Lots of good info can be found at a private Nakamichi
cassette deck "fan site."

They sponsor a mailing list with a fairly high noise-to-signal factor, but I
have my fiters set to mark all messages read except those that have the word
"Dragon" in them.

Steve Sank (he's near you, isn't he) lovingly restores Dragons, but I, too,
worry about parts for them.




Richard L. Hess

Quoting Robert Hodge <[log in to unmask]>:

> Dear Randy ,
> Remember, caveat emptor !!!
> Syracuse University ( not this department ) had a couple  of Nakamitchi
> cassette decks ( model unknown -  scrapped ) that were purchased around 1980
> or so , that when needing service, parts were found to be unavailable ..
> These were also semi professional ( unbalanced output - RCA plugged )
> machines .
> They weren't Dragons- I suspect parts are still available for those
> (Hopefully)
> Good Luck - I wish I could give you more info.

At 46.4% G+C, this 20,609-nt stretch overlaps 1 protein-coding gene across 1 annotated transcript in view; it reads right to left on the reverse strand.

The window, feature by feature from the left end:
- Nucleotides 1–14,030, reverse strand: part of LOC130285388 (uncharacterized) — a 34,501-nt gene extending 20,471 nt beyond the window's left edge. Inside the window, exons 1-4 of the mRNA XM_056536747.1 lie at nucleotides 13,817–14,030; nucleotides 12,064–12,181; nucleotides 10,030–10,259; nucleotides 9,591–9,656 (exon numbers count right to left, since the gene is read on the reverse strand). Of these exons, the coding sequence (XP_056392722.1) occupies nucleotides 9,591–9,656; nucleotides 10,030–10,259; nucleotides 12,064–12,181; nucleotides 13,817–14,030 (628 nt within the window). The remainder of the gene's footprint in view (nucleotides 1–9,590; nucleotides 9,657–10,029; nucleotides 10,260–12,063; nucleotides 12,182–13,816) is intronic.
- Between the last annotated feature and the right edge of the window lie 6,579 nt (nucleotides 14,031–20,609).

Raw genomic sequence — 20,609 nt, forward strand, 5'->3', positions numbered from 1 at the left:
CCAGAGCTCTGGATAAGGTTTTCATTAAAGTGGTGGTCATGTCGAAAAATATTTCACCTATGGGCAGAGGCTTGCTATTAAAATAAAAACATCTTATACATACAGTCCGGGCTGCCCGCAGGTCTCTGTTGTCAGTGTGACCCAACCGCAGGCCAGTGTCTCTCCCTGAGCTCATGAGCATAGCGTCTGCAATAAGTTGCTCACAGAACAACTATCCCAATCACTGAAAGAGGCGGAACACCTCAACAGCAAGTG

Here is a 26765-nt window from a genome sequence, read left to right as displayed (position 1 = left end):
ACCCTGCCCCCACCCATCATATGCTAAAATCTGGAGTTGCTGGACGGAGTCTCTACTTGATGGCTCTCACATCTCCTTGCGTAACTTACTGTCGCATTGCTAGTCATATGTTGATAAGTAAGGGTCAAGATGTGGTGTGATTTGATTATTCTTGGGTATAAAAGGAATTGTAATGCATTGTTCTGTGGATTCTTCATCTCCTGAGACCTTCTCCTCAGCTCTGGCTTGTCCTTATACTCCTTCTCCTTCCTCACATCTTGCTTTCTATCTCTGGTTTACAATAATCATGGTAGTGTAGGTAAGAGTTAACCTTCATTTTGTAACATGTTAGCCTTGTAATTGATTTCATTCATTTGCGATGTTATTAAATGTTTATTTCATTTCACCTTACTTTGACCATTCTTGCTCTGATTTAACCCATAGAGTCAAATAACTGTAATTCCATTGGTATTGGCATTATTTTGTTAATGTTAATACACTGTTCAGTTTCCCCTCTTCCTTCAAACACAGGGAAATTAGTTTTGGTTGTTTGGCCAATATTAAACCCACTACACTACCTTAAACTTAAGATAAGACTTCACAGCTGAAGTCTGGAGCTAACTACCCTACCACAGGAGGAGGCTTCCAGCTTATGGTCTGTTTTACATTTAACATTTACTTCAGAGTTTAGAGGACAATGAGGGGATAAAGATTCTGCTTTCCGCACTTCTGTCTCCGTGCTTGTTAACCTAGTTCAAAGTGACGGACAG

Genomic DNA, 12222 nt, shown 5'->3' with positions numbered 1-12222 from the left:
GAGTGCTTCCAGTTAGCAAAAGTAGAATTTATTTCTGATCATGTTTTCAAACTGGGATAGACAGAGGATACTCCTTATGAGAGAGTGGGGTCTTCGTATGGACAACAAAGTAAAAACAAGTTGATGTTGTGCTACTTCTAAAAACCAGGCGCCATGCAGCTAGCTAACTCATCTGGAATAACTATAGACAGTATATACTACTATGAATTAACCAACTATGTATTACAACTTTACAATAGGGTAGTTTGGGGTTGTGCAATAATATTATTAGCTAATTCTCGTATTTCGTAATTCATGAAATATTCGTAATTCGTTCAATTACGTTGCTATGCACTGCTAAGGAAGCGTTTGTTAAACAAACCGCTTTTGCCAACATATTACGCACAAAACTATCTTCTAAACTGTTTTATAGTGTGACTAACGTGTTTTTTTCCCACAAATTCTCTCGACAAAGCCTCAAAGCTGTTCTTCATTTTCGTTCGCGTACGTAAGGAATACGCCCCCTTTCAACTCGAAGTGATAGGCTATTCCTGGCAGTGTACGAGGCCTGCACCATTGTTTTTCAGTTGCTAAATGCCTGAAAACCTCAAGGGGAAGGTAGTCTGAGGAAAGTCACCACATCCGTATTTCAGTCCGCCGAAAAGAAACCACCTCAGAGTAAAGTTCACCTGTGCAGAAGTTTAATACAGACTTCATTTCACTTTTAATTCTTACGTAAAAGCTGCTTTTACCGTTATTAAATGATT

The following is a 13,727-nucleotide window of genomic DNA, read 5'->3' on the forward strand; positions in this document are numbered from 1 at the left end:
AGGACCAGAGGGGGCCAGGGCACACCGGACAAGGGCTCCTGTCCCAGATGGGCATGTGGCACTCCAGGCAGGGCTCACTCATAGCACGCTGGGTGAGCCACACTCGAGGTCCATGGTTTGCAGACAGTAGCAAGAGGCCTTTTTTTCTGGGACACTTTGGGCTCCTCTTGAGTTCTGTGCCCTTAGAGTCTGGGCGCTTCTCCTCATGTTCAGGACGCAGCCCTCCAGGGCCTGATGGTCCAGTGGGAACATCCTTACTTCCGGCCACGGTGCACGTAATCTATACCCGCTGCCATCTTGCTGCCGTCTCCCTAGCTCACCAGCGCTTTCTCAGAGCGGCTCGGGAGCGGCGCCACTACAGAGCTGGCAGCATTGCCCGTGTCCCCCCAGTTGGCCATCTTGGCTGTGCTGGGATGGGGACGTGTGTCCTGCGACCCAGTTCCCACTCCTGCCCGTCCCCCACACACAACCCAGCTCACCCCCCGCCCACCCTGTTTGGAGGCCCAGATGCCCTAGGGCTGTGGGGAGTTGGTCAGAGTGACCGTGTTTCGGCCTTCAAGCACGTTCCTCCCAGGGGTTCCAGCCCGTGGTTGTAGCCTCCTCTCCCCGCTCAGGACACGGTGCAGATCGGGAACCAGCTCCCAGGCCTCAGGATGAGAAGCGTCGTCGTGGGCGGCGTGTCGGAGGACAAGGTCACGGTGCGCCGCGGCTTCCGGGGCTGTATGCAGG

> Sincerely ,
> Bob Hodge
> Belfer Audio Archive
> Syracuse University
> >>> [log in to unmask] 06/18/04 10:22PM >>>
> Hey...I found a Nakamichi BX-1 Cassette Deck in a resale shop the other day
> at the nice price of $25 and have been looking for an upgrade of my Fischer
> Double Deck before I pull out a huge box of old Cassettes of various live
> bands I recorded/played with years ago.  I'm looking to do digital transfers
> and know that some of the finest decks around are made by Nakamichi.
> The casing is black, but it has no manual or other documentation as to how
> old it is.  The deck looks to be in very good shape.  It's clean, very little
> wear or dirt from handling, almost no dings or scratches.  I looked into the
> cassette well and it was very clean, with almost none of the dust you would
> expect to flake out over the years.  The Play and Record heads looked clean
> with no gunk and very light wear.  The rubber rollers looked a bit faded or
> dry.  The RCA plugs also looked pretty nice with none of the wear you would
> find had the plugs been scraping from repeated removals.
> I can't do much more to check it out unless I buy it.  I'll put a tape in to
> see that it moves and hopefully be able to hook it to another stereo in the
> shop to see how it sounds.  Any advice on how well this model was built, when
> it was in production, how much I might have to expect in repair costs or
> other "Cheap & Dirty" diagnostic tricks I can use to see if the pitch is
> correct, etc.  Thanks.  Randy